Pittsburgh Pirates starting pitcher Joe Musgrove has had anything but an ordinary Spring Training. However, the team’s early season schedule could help him get back on track.
In the most recent collective bargaining agreement, the MLB Player’s Association successfully bartered for more off-days for its players. As a result, the Pittsburgh Pirates — like many other teams — will have four days off over the season’s first month.
While the players will cherish that extra downtime before the dog days of the season come up on the horizon, the Pirates as a team may appreciate that time just as well, as it will allow more time for Joe Musgrove to round into form.
A cursed spring?
Musgrove, of course, was brought over to the Pittsburgh Pirates as part of the Gerrit Cole trade. As such, there is certainly a fair amount of pressure on his shoulders. Whether it be the pressure of fan expectations, or perhaps some self-afflicted anxiety over proving he can be a viable major league starting pitcher, Musgrove has a bit to prove as he adjusts to his new club.
It must be unbelievably frustrating for Musgrove, then, to have to had such a fitful Spring Training. Initially shut down with shoulder discomfort early in workouts, Musgrove had not been able to get into game action until recently, and his poor outing yesterday against the Boston Red Sox was just his second Grapefruit League appearance. At this point in Spring Training, starting pitchers are starting to ramp up — take Jameson Taillon‘s five strong innings in his last start as an example — yet Musgrove still finds himself in the buildup-phase.
It all adds up to a pitcher who was penciled in for a starting role, but will likely need some more time to round into shape.
But, if the Pittsburgh Pirates were to take their time with Musgrove, the amount of off days in March/April would allow them to do so without sacrificing much. In fact, doing so may even provide some hidden benefits.
First, get that rotation right
As I type this, I just got off the phone with Chris Mack, 93.7 The Fan pre and post-game host. We were recording an episode of the Locked on Pirates podcast, and he had some great points about the depth of this starting rotation. Unfortunately, faulty – and at this point, I have to believe vindictive — recording software failed and reduced the conversation to a myth.
[perfectpullquote align=”right” bordertop=”false” cite=”” link=”” color=”” class=”” size=””]It all adds up to a pitcher who was penciled in for a starting role, but will likely need some more time to round into shape.[/perfectpullquote]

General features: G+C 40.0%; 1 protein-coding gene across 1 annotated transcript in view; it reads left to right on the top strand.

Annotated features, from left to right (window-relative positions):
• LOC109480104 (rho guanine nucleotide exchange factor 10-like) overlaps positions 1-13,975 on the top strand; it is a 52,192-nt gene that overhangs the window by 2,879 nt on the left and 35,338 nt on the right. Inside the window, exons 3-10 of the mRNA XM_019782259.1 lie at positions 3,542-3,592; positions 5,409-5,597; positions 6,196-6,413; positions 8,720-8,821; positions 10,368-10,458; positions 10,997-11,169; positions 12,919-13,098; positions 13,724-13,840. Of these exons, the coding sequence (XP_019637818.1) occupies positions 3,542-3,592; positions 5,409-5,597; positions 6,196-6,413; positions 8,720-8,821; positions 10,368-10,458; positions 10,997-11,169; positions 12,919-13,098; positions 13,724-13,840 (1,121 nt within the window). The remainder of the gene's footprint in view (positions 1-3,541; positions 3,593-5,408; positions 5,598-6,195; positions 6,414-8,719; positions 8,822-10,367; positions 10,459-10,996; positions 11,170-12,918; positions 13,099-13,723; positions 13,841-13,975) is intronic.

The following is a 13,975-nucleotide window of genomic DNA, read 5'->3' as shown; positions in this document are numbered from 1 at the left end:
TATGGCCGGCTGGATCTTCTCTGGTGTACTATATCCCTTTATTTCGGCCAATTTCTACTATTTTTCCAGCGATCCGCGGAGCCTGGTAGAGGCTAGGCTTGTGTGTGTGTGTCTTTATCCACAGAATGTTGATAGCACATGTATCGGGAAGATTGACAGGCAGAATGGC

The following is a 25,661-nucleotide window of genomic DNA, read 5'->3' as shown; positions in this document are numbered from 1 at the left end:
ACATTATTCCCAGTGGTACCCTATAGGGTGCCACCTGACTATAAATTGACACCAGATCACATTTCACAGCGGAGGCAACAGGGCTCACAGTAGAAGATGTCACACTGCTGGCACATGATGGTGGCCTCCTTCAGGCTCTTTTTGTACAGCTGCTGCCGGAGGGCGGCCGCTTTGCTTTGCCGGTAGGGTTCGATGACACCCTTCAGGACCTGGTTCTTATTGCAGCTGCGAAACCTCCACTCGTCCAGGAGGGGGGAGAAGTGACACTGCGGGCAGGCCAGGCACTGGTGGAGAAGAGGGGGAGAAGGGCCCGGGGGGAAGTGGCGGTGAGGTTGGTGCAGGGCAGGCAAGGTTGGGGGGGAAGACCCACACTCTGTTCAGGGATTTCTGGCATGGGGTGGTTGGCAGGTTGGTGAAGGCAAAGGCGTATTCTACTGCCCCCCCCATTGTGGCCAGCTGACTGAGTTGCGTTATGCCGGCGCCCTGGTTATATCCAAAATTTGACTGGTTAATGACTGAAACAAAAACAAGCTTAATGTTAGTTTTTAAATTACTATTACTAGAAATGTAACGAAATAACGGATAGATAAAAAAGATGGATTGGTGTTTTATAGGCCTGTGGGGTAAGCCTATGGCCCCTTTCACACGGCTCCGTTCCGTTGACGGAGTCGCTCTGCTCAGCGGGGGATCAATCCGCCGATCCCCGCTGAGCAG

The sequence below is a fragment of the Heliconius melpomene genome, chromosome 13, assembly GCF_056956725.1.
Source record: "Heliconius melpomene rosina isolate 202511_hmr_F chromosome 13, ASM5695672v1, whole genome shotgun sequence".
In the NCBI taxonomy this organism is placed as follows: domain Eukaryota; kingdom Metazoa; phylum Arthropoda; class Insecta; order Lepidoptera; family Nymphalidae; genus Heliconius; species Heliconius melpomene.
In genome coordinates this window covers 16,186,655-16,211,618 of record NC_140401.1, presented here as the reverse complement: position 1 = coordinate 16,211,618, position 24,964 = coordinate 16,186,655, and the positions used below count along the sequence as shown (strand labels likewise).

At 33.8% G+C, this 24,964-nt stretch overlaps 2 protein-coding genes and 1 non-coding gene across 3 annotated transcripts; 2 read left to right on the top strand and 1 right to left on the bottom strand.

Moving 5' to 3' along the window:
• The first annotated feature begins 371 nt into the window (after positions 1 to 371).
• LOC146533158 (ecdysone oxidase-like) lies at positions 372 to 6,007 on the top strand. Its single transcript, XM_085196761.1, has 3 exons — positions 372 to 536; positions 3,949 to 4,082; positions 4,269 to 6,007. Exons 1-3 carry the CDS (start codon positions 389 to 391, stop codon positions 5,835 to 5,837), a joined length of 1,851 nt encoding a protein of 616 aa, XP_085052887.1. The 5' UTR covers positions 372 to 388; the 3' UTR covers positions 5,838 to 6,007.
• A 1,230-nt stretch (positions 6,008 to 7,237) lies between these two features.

One of his key points was this: Though many are fond of saying that the Pittsburgh Pirates have starting pitching depth, it is depth with a drop off. There is clearly a drop off in performance among the team’s first three starters or so (for argument’s sake, we will label those as Jameson Taillon, Ivan Nova and Trevor Williams) and the back end of the rotation. Sure, Chad Kuhl has some promise, but the back half of the rotation will have to perform well for the team to have any deigns on anything other than a middling record.
Sure, the Pirates could throw caution to the wind and start the season with Musgrove in the rotation, though he won’t be needed until April 8th. In fact, the math comes out showing that the club will only need a fifth starter seven times through their first 54 games. Surely, Musgrove can get enough side work to iron out any wrinkles and build up that shoulder to withstand the rigors of seven starts, right?
Perhaps. But perhaps sending Musgrove to Triple-A to start the season on a “rehab” stint of sorts will allow him to build up in a way that does not affect the big league club. The team could employ a “bullpen” day on April 8th, something that is obstensibly easier if they are carrying both Steven Brault and Tyler Glasnow in bullpen roles.
Though they may feel differently internally, the Pirates cannot give away any games early in the season if they want to compete for a Wild Card. Going into those starts – even if it is just a few – with a less than fully prepared Musgrove would work against that feeling.
Get a look at some other guys
Keeping Musgrove down at the start of the season would also allow the Pittsburgh Pirates to get an extended post-Spring Training look at some “other” guys. Edgar Santana comes to mind. The loser of the Josh Smoker/Kevin Siegrist bullpen battle can get some work in real live action before being relegated to a depth option. The team could even conceivably keep Jose Osuna in the fold before going on to keep 13 pitchers on their roster, which seems to be in the works.
It could be anyone, really. The point is that the Pittsburgh Pirates could use Musgrove’s 25-man spot to get a deeper look at player(s) who were on the post-Bradenton brink. The front office and manager Clint Hurdle put a lot of stock into the types of reps, the types of at-bats, the types of hitters faced when determining where a player is in his development. Getting a taste of major league action could do nothing but help them calibrate their thinking.
There are likely other benefits as well to keeping Joe Musgrove off of the 25-man roster to start the season, and the drawbacks of keeping a not-quite-ready Musgrove on the team’s Opening Day roster are just as many.
The decision made by the Pittsburgh Pirates could set their season off on a good note, or sour the team’s chances early.
Featured image credit – USA Today